Tags: Bernanke | Growth | Fuel | threat

Bernanke Sees Threat to U.S. Growth From Higher Fuel Prices

Wednesday, 21 March 2012 03:49 PM

Federal Reserve Chairman Ben S. Bernanke told Congress that higher energy prices may weaken the U.S. economy by sapping consumer spending.

“Higher energy prices would probably slow growth, at least in the short run,” Bernanke said today in response to questions from the House Committee on Oversight and Government Reform. Rising fuel prices “create at least short-term inflation pressures, and moreover, they act as a tax on household purchasing power and reduce consumption spending, and that also is a drag on the economy.”

Bernanke and his colleagues on the Federal Open Market Committee are watching oil and gasoline prices that threaten U.S. growth and are likely to push up inflation “temporarily,” according to their statement last week, when they said interest rates are likely to remain near zero through at least late 2014.

Crude oil for May delivery climbed $1.36, or 1.3 percent, to $107.43 a barrel at 11:38 a.m. today on the New York Mercantile Exchange. The national average price of a gallon of gasoline rose to $3.86 yesterday from $3.28 on Jan. 1, according to the American Automobile Association.

Bernanke’s testimony today focused on the European sovereign-debt crisis, as the Fed chairman told Congress that Europe must further strengthen its banks and that its financial and economic situation “remains difficult” even as stresses have declined.

Troubled Countries

“Full resolution of the crisis will require a further strengthening of the European banking system,” Bernanke said. The region’s leaders also must “increase economic growth and competitiveness and to reduce external imbalances in the troubled countries,” he said.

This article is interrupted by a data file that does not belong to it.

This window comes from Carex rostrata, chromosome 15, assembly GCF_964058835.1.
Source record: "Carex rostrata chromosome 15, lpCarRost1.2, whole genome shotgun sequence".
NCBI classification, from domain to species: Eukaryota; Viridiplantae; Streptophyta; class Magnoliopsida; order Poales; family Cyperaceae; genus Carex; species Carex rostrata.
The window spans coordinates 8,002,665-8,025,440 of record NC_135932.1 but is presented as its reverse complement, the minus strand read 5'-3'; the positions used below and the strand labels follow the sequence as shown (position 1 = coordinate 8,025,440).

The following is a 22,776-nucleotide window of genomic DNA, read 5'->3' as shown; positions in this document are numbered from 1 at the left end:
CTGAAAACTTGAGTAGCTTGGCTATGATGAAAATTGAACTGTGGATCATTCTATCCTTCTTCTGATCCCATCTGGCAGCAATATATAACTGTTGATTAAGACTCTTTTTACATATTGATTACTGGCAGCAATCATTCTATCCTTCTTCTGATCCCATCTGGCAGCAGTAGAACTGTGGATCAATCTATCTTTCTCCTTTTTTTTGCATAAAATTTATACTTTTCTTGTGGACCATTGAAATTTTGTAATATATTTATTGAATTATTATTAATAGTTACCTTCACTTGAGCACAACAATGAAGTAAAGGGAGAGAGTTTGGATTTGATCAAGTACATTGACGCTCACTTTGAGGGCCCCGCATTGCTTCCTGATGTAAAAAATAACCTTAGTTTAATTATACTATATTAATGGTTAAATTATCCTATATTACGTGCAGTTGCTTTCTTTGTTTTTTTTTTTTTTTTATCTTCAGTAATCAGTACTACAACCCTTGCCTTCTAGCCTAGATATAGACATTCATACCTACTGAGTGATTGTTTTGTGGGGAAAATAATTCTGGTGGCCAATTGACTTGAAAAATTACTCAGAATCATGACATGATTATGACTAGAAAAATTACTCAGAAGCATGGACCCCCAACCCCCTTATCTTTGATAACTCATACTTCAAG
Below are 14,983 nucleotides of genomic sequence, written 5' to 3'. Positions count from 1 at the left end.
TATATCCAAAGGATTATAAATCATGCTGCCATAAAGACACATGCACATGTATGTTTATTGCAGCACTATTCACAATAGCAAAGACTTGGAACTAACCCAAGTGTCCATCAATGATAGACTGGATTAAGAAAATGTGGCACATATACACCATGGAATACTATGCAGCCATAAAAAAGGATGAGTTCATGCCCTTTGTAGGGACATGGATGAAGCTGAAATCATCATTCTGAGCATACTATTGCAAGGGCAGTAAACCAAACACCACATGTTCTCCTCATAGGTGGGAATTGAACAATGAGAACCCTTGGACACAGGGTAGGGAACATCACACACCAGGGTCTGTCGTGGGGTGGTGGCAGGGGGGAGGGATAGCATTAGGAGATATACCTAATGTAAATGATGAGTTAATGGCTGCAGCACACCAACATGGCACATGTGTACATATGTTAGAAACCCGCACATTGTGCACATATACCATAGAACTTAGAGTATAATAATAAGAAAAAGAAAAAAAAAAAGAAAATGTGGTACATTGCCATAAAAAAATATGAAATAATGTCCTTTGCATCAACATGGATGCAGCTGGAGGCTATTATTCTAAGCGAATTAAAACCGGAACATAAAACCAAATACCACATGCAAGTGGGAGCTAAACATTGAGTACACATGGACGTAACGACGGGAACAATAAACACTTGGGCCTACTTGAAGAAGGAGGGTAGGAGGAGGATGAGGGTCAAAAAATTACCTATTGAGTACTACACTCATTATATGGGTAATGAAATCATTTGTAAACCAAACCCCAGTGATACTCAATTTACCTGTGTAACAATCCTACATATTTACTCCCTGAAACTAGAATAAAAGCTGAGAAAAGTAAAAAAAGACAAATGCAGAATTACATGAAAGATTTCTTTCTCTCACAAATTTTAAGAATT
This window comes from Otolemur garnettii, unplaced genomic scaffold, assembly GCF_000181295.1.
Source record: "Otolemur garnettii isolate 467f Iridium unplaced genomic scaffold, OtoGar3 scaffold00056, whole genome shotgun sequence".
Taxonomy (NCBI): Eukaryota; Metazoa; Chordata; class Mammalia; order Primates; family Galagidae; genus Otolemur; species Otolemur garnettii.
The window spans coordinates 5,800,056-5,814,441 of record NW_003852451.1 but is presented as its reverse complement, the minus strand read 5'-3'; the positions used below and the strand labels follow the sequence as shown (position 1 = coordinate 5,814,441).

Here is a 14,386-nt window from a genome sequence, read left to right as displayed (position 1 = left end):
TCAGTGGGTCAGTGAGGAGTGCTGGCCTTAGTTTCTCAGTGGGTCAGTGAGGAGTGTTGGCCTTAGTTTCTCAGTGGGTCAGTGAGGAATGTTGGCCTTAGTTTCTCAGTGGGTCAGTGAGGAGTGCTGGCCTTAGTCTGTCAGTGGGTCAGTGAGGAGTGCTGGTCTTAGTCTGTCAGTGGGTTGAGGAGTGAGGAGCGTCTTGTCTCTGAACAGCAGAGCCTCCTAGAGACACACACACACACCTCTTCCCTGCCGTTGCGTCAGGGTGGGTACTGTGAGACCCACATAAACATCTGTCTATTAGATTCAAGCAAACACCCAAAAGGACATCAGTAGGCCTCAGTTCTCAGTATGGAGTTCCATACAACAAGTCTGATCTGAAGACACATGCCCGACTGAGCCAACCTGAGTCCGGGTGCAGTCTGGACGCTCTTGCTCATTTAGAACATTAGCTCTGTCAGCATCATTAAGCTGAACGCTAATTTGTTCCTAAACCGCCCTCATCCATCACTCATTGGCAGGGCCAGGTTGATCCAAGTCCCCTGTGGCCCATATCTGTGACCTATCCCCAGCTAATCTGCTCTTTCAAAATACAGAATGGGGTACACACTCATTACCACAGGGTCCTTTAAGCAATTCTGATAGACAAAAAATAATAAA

Bernanke said reduced stress is a “welcome development” for the U.S. His comments echoed the FOMC’s statement last week that “strains in global financial markets have eased, though they continue to pose significant downside risks to the economic outlook.”

The Fed isn’t considering buying any of Europe’s sovereign debt because the purpose of the central bank’s authority to purchase such debt is to maintain foreign-exchange reserves, Bernanke, 58, said in response to questions.

He also said the Fed has reviewed the credit-default swaps, or contracts that U.S. banks have used to insure against defaults in Europe, and that they are “widely dispersed.” The central bank doesn’t expect a repeat of 2008, when American International Group Inc., a large counterparty on swaps, collapsed, Bernanke said.

AIG Example

AIG is “an example of what we don’t see now,” he said.

Recent economic reports have shown strength in the U.S. economy as the threat from Europe has eased.

Sales of previously owned U.S. houses held in February near an almost two-year high, a report from National Association of Realtors showed today in Washington. The median price increased over the past year for the first time since November 2010.

The Commerce Department reported yesterday that builders broke ground on 698,000 homes at an annual rate in February, close to a three-year high. Building permits, a proxy for future construction, rose to the highest level since October 2008.

U.S. stocks were little changed today as energy shares slumped after Baker Hughes Inc. said operating profit will drop and on concern the biggest first-quarter rally since 1998 has outpaced prospects for economic growth. The Standard & Poor’s 500 Index was at 1,405.51 at 12:20 p.m. in New York. The index has risen 12 percent so far this year.

European markets have stabilized on speculation that government leaders are containing the region’s debt crisis. The Stoxx Europe 600 Index has rallied 25 percent since Sept. 22, when it closed at a two-year low. The rate that London-based banks say they pay for three-month loans in dollars was 0.474 percent yesterday. Libor, a gauge of banks’ willingness to lend, is down from a 30-month high of 0.583 on Jan 3.

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Wednesday, 21 March 2012 03:49 PM
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